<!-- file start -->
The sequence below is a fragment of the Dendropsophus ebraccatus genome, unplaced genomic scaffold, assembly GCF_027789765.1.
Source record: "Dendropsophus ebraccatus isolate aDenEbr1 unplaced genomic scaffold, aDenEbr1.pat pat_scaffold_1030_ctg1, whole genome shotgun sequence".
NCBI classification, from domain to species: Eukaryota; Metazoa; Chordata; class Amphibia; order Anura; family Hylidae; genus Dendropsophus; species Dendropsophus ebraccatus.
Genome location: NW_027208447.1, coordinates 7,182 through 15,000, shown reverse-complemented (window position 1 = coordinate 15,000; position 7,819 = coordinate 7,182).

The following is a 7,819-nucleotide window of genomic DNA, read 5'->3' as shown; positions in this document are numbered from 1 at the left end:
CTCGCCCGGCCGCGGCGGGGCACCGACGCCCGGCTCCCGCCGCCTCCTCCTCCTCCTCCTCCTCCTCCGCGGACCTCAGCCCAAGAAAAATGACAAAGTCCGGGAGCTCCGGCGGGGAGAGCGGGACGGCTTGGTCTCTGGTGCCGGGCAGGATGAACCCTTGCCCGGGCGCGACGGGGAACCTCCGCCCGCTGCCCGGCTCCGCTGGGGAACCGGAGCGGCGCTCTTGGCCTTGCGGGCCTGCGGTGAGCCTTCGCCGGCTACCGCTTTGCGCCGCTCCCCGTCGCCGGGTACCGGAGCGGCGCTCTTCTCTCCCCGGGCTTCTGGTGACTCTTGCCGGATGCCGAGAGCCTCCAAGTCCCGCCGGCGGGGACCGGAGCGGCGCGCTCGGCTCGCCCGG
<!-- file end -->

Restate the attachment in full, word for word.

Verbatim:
The sequence below is a fragment of the Dendropsophus ebraccatus genome, unplaced genomic scaffold, assembly GCF_027789765.1.
Source record: "Dendropsophus ebraccatus isolate aDenEbr1 unplaced genomic scaffold, aDenEbr1.pat pat_scaffold_1030_ctg1, whole genome shotgun sequence".
NCBI classification, from domain to species: Eukaryota; Metazoa; Chordata; class Amphibia; order Anura; family Hylidae; genus Dendropsophus; species Dendropsophus ebraccatus.
Genome location: NW_027208447.1, coordinates 7,182 through 15,000, shown reverse-complemented (window position 1 = coordinate 15,000; position 7,819 = coordinate 7,182).

The following is a 7,819-nucleotide window of genomic DNA, read 5'->3' as shown; positions in this document are numbered from 1 at the left end:
CTCGCCCGGCCGCGGCGGGGCACCGACGCCCGGCTCCCGCCGCCTCCTCCTCCTCCTCCTCCTCCTCCGCGGACCTCAGCCCAAGAAAAATGACAAAGTCCGGGAGCTCCGGCGGGGAGAGCGGGACGGCTTGGTCTCTGGTGCCGGGCAGGATGAACCCTTGCCCGGGCGCGACGGGGAACCTCCGCCCGCTGCCCGGCTCCGCTGGGGAACCGGAGCGGCGCTCTTGGCCTTGCGGGCCTGCGGTGAGCCTTCGCCGGCTACCGCTTTGCGCCGCTCCCCGTCGCCGGGTACCGGAGCGGCGCTCTTCTCTCCCCGGGCTTCTGGTGACTCTTGCCGGATGCCGAGAGCCTCCAAGTCCCGCCGGCGGGGACCGGAGCGGCGCGCTCGGCTCGCCCGG